Evidence-based, family-focused therapy has proven benefits for emotional, behavioral, and relationship problems among young children, but few get the interventions, according to a new policy statement issued by the American Academy of Pediatrics (AAP), published online November 21 in Pediatrics.
The statement notes that these problems, including attachment disorders, disruptive behavior, attention-deficit/hyperactivity disorder (ADHD), mood disorders, and disorders tied to sleeping and feeding affect 7% to 10% of preschoolers, which is almost the same prevalence as for older children.
"Behavioral concerns in early childhood are one of the most common concerns at pediatric office visits, and we now have evidenced-based treatments that are likely to show long-term improvements in children's behavior, development, school performance and health," Michael Yogman, MD, a coauthor of the statement and chair of the Committee on Psychosocial Aspects of Child and Family Health, writes in a press release.
Untreated, behavioral disorders can have long-lasting effects including brain function abnormalities and persistent emotional problems. But many families do not have access to treatment for the disorders because of their location, a shortage of providers, or insurance barriers.
"It is time to invest wisely in this domain," Dr Yogman says.
Examples of effective interventions include infant–parent psychotherapy, video feedback for positive parenting, attachment biobehavioral catch-up, parent–child interaction therapy, and programs such as the Incredible Years series, the New Forest Program, and Helping the Noncompliant Child. An accompanying technical report, also published online November 21 in Pediatrics, reviews the data supporting treatments for young children.
In addition, increasing numbers of children are being treated with psychotropic medications, rather than with these programs, although evidence of the drugs' efficacy in children younger than 6 years is limited, and studies have only addressed ADHD, according to the AAP's Council on Early Childhood, Committee on Psychosocial Aspects of Child and Family Health, Section on Developmental and Behavioral Pediatrics.
Pediatricians, as leaders of the medical home, play a critical role in promoting the use of such programs, committee members write, and in knowing the limitations of pharmacotherapy.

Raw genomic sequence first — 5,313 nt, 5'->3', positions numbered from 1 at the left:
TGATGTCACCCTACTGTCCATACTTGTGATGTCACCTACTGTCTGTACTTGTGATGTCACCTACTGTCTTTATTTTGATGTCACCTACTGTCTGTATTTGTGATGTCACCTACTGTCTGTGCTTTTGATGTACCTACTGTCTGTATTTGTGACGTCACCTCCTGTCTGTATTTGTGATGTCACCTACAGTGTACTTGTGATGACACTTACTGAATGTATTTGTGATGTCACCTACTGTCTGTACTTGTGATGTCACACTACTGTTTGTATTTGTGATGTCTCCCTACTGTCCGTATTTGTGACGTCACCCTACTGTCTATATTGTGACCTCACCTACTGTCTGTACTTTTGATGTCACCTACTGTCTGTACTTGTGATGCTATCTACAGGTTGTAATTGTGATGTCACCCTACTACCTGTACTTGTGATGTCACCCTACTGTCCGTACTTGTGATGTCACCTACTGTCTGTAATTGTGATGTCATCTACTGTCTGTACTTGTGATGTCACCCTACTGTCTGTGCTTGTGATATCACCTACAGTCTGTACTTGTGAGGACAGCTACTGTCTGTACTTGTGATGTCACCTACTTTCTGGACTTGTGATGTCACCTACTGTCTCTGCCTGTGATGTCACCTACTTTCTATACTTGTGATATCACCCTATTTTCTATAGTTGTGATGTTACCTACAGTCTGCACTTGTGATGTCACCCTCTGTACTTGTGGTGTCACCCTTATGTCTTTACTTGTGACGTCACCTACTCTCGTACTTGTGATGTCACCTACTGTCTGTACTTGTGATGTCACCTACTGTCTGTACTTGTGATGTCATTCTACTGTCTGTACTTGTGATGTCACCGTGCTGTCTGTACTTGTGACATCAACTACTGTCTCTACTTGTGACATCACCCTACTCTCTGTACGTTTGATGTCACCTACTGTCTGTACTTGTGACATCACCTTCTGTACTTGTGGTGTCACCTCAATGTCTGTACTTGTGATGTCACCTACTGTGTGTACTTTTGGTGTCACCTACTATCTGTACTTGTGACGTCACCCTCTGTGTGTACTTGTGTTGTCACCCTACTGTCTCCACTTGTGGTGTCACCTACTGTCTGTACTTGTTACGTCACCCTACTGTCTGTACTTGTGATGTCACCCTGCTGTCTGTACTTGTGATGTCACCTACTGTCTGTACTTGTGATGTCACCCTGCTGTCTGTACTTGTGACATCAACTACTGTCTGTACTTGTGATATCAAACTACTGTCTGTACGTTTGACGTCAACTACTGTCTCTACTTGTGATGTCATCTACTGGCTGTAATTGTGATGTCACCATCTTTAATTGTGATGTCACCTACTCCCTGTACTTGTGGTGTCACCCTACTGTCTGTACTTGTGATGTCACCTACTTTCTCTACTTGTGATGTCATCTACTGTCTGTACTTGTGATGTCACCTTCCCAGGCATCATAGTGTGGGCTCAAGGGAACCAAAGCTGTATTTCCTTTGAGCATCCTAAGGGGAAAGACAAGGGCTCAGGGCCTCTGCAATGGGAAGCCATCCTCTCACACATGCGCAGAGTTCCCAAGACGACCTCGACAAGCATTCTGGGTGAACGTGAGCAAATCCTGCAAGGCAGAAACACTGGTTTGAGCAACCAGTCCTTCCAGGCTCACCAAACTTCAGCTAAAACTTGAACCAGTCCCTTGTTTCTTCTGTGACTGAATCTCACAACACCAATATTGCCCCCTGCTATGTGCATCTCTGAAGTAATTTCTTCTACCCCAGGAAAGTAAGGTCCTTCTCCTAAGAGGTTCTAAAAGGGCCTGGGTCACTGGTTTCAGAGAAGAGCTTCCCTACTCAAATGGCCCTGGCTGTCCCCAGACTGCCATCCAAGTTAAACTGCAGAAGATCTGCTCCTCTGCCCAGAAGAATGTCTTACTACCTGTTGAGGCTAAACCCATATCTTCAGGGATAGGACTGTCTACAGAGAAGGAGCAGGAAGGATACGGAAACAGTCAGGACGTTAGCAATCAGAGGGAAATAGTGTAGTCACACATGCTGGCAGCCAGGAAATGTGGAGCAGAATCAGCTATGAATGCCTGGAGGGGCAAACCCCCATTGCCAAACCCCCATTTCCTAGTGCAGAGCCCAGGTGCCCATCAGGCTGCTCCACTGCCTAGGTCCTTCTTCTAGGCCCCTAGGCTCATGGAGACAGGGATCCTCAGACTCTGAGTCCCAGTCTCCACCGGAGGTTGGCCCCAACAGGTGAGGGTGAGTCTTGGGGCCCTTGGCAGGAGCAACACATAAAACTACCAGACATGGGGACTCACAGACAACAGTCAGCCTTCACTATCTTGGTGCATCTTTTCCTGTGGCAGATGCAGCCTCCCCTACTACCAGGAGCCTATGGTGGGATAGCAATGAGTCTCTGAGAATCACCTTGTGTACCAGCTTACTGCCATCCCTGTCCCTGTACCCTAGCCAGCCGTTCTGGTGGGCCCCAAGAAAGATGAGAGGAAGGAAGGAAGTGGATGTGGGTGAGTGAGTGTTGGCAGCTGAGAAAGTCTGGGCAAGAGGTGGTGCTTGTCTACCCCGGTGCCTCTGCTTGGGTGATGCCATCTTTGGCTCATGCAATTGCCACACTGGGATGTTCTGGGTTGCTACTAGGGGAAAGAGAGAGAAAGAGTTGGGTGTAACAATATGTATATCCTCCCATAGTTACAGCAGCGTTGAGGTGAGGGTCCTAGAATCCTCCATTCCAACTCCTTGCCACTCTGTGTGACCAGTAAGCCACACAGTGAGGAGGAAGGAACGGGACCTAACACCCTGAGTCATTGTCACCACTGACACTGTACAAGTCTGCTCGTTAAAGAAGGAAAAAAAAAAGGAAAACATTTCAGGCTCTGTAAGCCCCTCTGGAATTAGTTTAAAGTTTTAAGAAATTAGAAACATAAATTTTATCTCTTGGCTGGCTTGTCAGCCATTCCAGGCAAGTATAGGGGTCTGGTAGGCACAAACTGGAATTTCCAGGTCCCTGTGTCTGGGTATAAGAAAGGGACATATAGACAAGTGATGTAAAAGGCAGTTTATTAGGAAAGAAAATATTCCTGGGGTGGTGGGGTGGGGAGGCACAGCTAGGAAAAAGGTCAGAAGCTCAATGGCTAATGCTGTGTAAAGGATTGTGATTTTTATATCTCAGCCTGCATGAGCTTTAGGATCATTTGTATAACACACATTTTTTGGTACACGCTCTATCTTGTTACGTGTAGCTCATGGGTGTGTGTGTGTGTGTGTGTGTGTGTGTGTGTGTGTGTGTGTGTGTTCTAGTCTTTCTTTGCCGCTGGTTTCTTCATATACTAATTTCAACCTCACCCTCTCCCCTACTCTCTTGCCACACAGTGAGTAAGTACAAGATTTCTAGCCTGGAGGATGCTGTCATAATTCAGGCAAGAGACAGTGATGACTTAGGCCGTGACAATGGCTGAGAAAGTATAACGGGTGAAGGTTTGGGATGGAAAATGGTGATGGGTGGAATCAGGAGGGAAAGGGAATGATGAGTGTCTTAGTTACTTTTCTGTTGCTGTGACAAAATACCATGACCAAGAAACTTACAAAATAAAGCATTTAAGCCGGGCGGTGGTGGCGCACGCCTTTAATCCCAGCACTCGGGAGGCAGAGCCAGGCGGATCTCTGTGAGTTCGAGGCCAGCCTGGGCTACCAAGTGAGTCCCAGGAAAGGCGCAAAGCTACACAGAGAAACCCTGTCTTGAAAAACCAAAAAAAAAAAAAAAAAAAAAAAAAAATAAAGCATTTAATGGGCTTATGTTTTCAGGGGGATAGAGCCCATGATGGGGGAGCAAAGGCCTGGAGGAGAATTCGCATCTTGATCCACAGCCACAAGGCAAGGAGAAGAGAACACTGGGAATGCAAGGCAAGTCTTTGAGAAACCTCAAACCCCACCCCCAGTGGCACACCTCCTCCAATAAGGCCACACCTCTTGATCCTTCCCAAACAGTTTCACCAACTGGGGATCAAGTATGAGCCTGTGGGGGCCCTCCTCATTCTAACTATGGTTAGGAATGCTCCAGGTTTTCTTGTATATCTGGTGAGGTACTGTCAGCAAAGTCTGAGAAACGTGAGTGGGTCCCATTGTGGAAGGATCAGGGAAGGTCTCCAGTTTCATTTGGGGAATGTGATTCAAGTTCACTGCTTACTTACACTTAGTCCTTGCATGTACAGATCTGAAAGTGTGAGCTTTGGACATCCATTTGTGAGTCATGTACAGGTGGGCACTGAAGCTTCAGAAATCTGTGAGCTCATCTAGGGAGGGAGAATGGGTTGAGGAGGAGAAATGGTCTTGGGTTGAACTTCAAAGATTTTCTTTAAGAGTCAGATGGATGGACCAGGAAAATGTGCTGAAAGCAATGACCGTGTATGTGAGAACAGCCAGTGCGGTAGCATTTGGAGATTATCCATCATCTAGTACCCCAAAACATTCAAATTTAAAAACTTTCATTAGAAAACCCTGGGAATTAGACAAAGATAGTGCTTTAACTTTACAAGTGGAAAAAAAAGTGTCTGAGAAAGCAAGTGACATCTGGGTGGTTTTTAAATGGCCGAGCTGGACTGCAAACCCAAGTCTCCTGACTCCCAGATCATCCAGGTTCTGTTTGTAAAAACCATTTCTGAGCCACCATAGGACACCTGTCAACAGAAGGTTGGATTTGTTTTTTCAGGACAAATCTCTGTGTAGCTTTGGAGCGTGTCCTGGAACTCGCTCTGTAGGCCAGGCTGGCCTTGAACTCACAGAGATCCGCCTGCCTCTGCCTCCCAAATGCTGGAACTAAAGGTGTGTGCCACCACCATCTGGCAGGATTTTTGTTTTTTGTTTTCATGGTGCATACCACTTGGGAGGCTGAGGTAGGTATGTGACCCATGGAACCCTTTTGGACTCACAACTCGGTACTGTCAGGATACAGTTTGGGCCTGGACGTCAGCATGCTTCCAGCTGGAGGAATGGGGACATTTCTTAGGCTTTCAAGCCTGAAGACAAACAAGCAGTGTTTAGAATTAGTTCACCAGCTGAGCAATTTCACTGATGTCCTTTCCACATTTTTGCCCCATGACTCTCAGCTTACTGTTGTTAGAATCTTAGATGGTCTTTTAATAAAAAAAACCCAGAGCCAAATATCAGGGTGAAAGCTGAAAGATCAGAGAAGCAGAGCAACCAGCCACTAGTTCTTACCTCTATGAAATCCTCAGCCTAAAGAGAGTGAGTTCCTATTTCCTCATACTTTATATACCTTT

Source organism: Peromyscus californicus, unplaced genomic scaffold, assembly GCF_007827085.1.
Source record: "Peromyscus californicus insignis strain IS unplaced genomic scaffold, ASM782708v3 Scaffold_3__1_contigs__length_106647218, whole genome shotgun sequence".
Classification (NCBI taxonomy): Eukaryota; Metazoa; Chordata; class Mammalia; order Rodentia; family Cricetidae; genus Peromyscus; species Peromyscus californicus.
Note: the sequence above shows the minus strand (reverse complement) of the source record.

Making sure that parents have the support they need (eg, treatment for depression) is often an important clinical intervention for children. The authors note that parental support may reduce children's symptoms.
Pediatricians and other care providers can also reduce the risk for emotional and behavioral problems by reducing a child's exposure to toxic stress and systematically screening for risk factors for emerging problems.
"Existing policy statements address universal approaches, early identification, and strategies for children at risk," the authors note.
Call for Physician Action
The AAP also urges pediatricians to advocate for more research into identifying care delivery approaches and more funding for that research, adequate pay for pediatric providers who serve these children, and more education for providers about evidence-based interventions.
The statement also urges pediatricians to work with community agencies, especially those in child care, to consult on mental health and prevent preschool expulsion, and to advocate for better training in early childhood mental health.
On the legislative front, pediatricians are urged to push for funding for programs that can get the word out about evidence-based treatments, especially in areas with limited resources, for addressing the early childhood mental health workforce shortage with incentives for training in these specialties and decreasing third-party payer barriers.
"Many health care systems do not pay for, or underpay for, necessary components of early childhood care such as care conferences, school observations, discussions with additional caregivers, same-day services, care coordination, and appointments that do not include face-to-face treatment of the child," the statement authors point out.
The authors have disclosed no relevant financial relationships.
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Cite this: Few Young Children Get Behavioral Interventions They Need - Medscape - Nov 21, 2016.